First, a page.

I'd have a question about copyrights. If it's not the final draft of the script but you wanna start sending it out because of deadlines: if you copyright your work before it's the final version, does the copyright still count after you revised it? Or what does this depend on? Certain plot-points/if the overall script is the same? @CJ: btw, "WGA-Registered" is not exactly what I meant, providing the WGA number is rather. Maybe it's different in the UK, here in NYC, there are many amateurs that don't copyright their scripts, they don't care or don't have enough experience, knowledge to know how to go about it. So when I see a script without the WGA registration number or other issues in the script (e.g. bad grammar, unnecessary things, etc) - even if the casting call seemed professional and everything else until that point was fine - I'll give it a high probability that I'm dealing with an amateur though I'll stay open and won't make up my mind until I meet the person and can talk to them to get more info. @Daniel: Sólo una nota, si la contestación en español a un hilo de Inglés, la mayoría de la gente no será capaz de responder a usted y su punto se perderá. Puedes usar Google Translate, si es necesario, al igual que yo.

Rich James

Sigh. Never dealt with a single high-level pro from WME to the studios that was obsessed with copyright. They know what I know: good execution requires no copyright, a good idea cannot be copyrighted. Absorb that and get back to your writing. Contact me if you need more.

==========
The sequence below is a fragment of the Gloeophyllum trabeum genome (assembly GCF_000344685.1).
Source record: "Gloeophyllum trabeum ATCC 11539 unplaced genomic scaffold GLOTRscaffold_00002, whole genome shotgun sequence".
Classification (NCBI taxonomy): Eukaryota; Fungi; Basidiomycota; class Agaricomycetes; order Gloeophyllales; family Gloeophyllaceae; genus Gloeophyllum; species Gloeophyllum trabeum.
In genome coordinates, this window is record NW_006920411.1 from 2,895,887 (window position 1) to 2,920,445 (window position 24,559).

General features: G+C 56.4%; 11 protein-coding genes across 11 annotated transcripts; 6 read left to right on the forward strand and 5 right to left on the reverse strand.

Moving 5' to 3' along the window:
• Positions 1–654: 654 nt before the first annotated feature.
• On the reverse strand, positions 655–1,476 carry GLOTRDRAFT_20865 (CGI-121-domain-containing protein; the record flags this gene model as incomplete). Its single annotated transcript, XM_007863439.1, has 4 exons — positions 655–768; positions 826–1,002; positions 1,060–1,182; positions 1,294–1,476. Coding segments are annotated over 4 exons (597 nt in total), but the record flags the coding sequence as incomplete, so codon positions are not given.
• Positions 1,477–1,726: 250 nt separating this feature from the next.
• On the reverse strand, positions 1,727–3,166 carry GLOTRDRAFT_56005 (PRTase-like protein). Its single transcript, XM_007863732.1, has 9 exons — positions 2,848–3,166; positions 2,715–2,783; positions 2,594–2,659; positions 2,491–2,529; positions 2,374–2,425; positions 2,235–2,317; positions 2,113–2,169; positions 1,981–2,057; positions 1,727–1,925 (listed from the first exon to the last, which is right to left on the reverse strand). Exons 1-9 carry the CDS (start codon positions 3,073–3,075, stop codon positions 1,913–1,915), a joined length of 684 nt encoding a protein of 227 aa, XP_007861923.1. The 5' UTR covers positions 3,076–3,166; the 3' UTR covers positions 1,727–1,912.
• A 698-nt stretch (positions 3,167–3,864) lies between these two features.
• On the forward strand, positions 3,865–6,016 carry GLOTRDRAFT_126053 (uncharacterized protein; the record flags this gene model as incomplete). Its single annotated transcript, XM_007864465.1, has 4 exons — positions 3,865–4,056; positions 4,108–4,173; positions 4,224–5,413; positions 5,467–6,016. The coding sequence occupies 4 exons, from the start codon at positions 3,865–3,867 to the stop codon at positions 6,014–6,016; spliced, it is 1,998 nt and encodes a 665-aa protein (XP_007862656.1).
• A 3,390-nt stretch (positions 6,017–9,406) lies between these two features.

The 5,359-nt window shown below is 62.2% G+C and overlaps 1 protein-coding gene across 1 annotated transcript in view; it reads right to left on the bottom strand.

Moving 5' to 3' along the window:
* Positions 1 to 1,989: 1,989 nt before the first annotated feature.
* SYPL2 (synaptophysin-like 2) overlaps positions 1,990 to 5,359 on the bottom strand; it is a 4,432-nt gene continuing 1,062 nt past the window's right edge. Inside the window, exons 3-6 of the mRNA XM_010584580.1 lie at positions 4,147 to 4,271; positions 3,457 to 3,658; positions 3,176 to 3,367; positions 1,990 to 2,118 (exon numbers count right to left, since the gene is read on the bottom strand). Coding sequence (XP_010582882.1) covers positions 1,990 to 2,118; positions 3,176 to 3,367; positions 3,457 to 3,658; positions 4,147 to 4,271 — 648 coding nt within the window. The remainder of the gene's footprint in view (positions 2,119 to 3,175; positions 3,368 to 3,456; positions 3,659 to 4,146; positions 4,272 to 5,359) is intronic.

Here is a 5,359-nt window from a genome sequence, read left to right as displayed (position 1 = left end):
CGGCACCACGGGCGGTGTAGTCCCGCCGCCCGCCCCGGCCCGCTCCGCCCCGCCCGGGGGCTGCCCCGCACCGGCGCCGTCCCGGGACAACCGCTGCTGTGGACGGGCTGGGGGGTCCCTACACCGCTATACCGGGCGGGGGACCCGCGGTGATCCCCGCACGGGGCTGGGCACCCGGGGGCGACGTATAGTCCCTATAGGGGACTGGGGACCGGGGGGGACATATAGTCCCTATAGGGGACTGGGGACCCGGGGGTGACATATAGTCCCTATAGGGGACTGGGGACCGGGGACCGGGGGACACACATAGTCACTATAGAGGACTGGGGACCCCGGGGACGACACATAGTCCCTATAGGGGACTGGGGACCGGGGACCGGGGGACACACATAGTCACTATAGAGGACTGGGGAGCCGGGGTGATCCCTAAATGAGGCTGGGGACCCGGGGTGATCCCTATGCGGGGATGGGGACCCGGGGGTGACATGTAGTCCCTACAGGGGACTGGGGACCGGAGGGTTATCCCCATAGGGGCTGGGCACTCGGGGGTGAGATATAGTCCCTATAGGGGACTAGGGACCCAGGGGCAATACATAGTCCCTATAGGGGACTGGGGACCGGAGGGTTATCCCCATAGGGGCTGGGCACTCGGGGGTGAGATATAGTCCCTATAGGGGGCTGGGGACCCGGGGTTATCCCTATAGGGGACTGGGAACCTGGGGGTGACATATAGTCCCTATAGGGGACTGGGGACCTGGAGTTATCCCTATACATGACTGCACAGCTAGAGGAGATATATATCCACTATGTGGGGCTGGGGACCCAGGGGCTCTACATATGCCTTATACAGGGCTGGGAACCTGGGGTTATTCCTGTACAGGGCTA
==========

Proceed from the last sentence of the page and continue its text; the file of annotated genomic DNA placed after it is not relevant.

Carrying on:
Ken Larson

Copyrighting is always a good idea with anything you want to protect. The key to protecting your work is to make it the best it can be and then show it to as few people as possible. Most creative writers and producers will respect your work but you may want to be careful not to spread it all over the internet. You can always send yourself a copy in the mail as a cheap alternative. Your other question is as old as the film business itself. The best advice I ever got was from a producer who told me "The best way tot make movies is, to just start making movies." Do as much as you can until you can't move forward anymore. If you come to the states, look me up, I would be glad to work with you.

James Allen Brewer

Hi, Angela - Ken is right: copyrighting your work is always a good idea. That being said, your copyright is only as good as the money you have to pay the lawyers ("solicitors" in your neck of the woods) to defend it. I speak from personal experience, having had quite a bit of material co-opted over the years. As ken suggested, the bottom line is indeed to just "do it," but be mindful and careful whom you trust with your intellectual property and play your cards close to your vest, hopefully without being overly paranoid. All the best - Jim

Michael D. Lancaster

Good advice James. There are reputable producers and questionable producers. Some are out to make money by getting it on the cheap and others know what is above the line is the creative people who are what great stories come from.

Mike Donald

I usually register scripts through WGAE, $25...

Michael D. Lancaster

I register scripts and treatments through WGAW. Note: a one page or even a very short treatment is not going to get much protection. If you have a longer treatment say 10-25 pgs, you are half way to a script. You may have defined a majority of your story in three acts. It can be protected, is considered intellectual property, and is worth the $10 for the registration. There is no real protection without an attny, so your best bet is to try to find reputable producers. A good industry attorney can cost over $500 (US) an hour and some are double that. Certainly look through the IMDB and see what their history is - what other projects have they been involved in.